Learn the simple steps to cut up a fennel bulb. Fennel is a crunchy licorice-flavored vegetable that is delicious roasted and in salads. You just need to know how to prepare it and then you’ll be ready for some delicious flavor! Our Knife Skills series is sponsored by Cutco.
Fennel is a fantastic ingredient, but it may seem confusing if you aren’t sure how to cut this oddly shaped veggie. Well, wonder no more, I will take you step by step so you can confidently cut fennel. Then you’re ready to roast it or add to tasty salads.
What is Fennel?
Fennel is a great versatile vegetable to use in the fall and winter, but you might be intimidated if you haven’t used it before. The white bulb has a sweet licorice flavor and adds great crunchy texture to dishes when used raw but can also be cooked to soften the taste and change it to a more silky texture. The tougher stalks can be used in similar ways as celery, and the feathery fronds can be chopped to use as an herb or garnish like you would with dill. Slicing it for a recipe however can be kind of daunting given its unusual shape. Don’t worry! It’s super easy and will take you no time at all.
How to Cut a Fennel Bulb, Step-by-Step
Step #1 – Remove Stalks
Use a classic chef’s knife to cut off the stalks attached to the top of the fennel bulb. Discard the stalks themselves, but save the soft green fronds attached to them. Those wispy fronds have a flavor similar to dill and are lovely used as fresh herms in salads, dips, and as a garnish.
Step #2 – Cut Bulb In Half
Cut the bulb in half lengthwise.
Step #3 – Remove Core
If using the fennel for salad, you’ll want to cut out the core because it’s tougher than the rest of the vegetable. Make a wedge-shaped cuts into the base of the fennel to remove the core from inside.
If roasting the fennel though, the core will soften, and leaving it in place can help to keep your slices intact and pretty. So, if roasting, just slice off the very end of the core side, and leave the actual core intact inside the bulb halves.
Step #4 – Slice
Place the bulb cut side down on your board and slice the fennel crosswise or lengthwise, depending on what your recipe calls for. Fennel is a bit tough when raw so thinner slices will be best for salads (try a salad with some orange in it!).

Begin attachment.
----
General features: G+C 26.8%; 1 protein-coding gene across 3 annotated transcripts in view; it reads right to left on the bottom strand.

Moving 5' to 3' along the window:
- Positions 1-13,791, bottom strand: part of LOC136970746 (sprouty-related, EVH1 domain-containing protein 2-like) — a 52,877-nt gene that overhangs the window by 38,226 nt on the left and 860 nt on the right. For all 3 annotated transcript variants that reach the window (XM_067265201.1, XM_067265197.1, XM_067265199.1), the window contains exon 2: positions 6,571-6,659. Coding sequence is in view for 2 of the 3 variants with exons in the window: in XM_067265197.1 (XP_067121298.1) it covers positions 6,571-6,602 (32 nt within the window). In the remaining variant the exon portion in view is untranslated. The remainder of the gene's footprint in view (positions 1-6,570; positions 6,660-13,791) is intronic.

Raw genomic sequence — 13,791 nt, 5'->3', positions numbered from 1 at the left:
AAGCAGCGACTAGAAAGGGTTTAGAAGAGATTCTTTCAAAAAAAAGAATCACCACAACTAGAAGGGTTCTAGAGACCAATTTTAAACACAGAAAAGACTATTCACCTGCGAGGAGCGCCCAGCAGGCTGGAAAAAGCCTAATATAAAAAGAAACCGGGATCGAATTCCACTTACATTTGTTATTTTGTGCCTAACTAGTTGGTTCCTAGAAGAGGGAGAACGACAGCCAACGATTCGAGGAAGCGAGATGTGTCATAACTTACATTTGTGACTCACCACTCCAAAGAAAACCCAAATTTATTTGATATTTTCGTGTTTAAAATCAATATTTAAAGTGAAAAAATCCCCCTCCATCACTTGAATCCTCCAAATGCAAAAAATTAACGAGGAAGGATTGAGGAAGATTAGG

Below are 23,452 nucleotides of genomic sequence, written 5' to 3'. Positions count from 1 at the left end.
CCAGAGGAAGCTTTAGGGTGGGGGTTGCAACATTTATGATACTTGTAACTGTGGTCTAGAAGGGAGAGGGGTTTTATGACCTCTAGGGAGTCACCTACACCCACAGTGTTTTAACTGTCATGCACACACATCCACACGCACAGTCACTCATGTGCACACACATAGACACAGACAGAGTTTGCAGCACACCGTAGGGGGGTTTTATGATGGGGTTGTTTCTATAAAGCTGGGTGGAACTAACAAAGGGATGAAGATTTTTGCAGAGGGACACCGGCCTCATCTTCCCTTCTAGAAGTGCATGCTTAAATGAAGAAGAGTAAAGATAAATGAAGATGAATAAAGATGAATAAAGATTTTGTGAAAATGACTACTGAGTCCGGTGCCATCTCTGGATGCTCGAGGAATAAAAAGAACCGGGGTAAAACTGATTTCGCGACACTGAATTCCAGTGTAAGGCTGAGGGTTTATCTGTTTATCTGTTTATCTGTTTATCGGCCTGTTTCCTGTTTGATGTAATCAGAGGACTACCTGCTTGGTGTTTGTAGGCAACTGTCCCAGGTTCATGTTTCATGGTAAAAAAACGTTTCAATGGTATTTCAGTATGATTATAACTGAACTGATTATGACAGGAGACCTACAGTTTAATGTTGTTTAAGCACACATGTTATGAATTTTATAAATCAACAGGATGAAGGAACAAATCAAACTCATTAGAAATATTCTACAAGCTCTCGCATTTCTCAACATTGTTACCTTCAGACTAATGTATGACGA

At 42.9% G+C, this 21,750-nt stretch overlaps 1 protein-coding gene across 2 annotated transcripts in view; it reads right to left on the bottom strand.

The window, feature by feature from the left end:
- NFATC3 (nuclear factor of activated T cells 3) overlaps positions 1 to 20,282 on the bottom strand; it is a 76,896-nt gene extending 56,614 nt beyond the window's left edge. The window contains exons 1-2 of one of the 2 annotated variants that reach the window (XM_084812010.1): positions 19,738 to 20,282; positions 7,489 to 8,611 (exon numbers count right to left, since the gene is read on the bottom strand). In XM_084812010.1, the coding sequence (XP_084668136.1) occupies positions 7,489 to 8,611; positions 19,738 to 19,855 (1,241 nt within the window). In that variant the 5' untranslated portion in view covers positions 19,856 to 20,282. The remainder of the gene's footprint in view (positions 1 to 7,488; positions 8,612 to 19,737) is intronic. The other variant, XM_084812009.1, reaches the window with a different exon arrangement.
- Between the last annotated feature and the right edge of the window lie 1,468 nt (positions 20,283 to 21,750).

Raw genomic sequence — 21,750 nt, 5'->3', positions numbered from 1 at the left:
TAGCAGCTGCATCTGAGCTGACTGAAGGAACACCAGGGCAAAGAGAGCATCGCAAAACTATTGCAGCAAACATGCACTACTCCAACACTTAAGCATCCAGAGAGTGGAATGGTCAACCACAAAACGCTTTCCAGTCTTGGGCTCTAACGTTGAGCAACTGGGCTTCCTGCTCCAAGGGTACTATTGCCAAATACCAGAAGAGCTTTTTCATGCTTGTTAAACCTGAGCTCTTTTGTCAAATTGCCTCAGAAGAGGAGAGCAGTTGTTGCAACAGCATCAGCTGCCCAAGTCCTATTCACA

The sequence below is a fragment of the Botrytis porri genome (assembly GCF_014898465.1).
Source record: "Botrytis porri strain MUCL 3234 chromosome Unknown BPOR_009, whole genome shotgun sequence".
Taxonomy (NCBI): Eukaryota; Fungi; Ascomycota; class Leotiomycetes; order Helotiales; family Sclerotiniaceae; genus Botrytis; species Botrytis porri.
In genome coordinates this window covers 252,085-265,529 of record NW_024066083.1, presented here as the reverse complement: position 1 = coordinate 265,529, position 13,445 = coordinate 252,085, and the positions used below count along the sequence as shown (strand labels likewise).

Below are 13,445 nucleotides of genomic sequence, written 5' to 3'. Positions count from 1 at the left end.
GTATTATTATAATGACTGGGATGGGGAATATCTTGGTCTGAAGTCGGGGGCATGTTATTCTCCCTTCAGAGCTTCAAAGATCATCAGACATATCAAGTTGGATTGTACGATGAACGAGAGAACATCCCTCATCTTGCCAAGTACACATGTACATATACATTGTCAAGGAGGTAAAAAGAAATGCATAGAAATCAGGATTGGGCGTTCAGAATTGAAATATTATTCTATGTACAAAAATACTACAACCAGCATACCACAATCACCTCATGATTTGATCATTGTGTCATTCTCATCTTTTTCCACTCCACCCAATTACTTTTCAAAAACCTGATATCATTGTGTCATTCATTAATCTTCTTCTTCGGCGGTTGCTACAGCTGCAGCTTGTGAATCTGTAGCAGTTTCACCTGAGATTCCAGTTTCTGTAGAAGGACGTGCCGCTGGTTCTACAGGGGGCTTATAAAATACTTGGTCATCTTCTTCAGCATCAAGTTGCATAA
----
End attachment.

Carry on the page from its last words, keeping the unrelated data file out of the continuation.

If cooking the fennel, thicker slices will get meltingly soft and lovely whereas thinner ones will brown and caramelize. Both are great options, whether roasting the fennel plain or with other flavors like Parmesan cheese and black pepper.
How To Roast Fennel
Now that you know how to cut fennel into perfect little slices, let’s cook it!
First, cover a baking sheet in aluminum foil and lightly oil it. Arrange the slices of fennel on the pan in a single layer.
Brush or spritz or drizzle them with more oil (I like to use an oil mister like this one) and sprinkle with salt and pepper. Then bake them at 400°F until they’re softened and just starting to caramelize, about 20-25 minutes.
Note that fennel can dry out a bit when you roast it like this. So, what I often do is to let it soften but not really caramelize. And then I put it under the broiler for a couple of minutes to brown lightly in places. The broiler browns more quickly so the fennel doesn’t have the chance to dry out as much.
Roasted fennel is delicious with salmon or chicken, as well as alongside rice or buttered noodles. Enjoy!
More Handy Kitchen Skills
Podcast Episode On Roasting Fennel
Listen to our editor, Christine Pittman, explain briefly about how to make this recipe, with some great tips along the way, by clicking the play button below:Print
- 1 fennel bulb
- Use a classic chef’s knife to cut off the green fronds close to the top of the bulb. Save the fronds, because you can chop up the wispy leaves to use as an herb in salads!
- Cut the bulb in half lengthwise.
- Cut a wedge out of the base of the fennel bulb to remove the root and core of the bulb.
- Place the bulb cut side down on your board and slice the fennel crosswise or lengthwise, depending on what your recipe calls for.
This post originally appeared in October 2016 and was revised and republished in August 2023.